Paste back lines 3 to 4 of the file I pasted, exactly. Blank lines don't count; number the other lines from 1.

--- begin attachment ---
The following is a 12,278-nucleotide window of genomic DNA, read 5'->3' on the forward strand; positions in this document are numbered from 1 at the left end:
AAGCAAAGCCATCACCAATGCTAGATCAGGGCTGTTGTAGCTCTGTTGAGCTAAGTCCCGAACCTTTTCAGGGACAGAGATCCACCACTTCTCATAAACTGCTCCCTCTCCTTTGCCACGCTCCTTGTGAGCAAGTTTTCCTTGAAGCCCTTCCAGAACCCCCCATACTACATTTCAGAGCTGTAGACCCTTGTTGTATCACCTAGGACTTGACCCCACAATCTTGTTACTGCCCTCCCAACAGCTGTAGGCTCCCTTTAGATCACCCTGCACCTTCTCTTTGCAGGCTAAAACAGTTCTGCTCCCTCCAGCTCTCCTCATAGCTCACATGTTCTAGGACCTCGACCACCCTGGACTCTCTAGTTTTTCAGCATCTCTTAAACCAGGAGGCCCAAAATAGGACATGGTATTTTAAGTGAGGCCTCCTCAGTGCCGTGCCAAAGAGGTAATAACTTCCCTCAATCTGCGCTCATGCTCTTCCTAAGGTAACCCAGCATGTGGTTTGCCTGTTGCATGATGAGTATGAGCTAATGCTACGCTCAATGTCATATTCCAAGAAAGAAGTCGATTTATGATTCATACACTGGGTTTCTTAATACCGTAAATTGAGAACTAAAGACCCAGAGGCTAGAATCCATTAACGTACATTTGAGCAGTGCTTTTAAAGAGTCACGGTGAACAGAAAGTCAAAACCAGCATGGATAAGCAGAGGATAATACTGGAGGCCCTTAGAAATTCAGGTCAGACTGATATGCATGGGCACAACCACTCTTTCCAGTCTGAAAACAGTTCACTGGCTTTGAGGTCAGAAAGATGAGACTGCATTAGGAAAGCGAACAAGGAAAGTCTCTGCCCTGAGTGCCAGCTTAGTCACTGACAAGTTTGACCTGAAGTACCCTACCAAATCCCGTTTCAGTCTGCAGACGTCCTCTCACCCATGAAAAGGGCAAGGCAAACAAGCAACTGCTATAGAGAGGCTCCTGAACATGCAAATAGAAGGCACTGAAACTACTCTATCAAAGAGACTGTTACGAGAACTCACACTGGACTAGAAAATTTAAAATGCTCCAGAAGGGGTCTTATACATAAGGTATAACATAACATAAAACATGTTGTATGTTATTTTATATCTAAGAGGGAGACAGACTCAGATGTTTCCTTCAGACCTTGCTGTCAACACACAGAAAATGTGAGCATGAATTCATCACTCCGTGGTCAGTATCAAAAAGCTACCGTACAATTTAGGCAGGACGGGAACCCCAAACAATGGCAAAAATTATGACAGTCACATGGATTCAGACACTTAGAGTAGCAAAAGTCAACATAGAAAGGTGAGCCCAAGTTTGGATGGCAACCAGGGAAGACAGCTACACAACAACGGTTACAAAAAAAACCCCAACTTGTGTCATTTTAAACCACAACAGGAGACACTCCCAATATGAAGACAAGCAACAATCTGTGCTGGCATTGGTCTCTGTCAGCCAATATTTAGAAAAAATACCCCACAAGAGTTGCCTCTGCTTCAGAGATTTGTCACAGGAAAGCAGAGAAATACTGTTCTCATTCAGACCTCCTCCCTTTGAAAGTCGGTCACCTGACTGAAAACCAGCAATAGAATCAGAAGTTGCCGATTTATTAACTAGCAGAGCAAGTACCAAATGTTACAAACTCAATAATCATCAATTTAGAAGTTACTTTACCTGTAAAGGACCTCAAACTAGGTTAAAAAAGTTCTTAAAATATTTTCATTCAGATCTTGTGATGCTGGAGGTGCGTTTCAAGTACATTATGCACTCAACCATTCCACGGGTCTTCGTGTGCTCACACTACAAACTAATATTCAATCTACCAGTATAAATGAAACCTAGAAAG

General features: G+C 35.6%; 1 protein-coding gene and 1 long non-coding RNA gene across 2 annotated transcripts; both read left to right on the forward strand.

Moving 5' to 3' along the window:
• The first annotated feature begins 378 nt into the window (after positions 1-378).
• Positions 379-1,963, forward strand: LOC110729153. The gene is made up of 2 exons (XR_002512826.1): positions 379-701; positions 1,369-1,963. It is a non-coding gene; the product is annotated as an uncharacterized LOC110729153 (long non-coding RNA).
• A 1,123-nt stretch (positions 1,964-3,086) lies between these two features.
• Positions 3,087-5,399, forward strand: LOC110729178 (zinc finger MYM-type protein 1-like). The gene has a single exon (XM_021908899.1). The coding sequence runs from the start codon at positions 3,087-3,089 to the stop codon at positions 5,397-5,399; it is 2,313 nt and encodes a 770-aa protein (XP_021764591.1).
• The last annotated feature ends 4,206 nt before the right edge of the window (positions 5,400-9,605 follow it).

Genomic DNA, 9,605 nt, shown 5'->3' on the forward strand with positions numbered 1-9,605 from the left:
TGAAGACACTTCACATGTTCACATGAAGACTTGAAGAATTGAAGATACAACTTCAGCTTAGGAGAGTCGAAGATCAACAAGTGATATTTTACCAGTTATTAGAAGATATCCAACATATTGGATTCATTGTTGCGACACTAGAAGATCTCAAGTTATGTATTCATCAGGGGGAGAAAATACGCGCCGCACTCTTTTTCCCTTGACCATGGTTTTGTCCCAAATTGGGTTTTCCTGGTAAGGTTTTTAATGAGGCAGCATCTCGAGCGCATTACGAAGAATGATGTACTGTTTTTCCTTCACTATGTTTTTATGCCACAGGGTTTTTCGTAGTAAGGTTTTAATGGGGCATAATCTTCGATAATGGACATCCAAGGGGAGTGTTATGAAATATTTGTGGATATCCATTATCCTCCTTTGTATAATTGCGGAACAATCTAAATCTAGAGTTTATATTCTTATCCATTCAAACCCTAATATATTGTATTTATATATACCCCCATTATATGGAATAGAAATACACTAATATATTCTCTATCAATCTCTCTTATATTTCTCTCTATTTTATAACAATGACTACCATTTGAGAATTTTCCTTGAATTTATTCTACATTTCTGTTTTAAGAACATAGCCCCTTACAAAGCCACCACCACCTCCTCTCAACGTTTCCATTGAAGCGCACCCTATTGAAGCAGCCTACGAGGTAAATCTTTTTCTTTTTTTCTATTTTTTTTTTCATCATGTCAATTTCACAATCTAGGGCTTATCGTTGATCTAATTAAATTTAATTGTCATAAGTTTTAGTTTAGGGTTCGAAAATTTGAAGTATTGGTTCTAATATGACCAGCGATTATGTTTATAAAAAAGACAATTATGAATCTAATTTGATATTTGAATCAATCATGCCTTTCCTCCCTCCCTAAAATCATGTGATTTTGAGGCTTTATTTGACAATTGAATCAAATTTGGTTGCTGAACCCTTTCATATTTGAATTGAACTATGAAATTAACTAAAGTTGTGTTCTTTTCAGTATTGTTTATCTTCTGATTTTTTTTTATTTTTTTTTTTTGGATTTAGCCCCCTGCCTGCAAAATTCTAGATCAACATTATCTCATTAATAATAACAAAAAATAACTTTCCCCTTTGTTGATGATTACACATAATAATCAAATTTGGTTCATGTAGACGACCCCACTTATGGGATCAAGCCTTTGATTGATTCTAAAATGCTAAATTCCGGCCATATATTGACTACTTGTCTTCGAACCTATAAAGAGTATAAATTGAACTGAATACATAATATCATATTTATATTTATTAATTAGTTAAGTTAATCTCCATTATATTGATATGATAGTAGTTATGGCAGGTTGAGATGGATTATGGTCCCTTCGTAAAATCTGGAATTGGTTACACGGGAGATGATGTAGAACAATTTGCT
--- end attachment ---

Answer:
General features: G+C 35.6%; 1 protein-coding gene and 1 long non-coding RNA gene across 2 annotated transcripts; both read left to right on the forward strand.

Moving 5' to 3' along the window: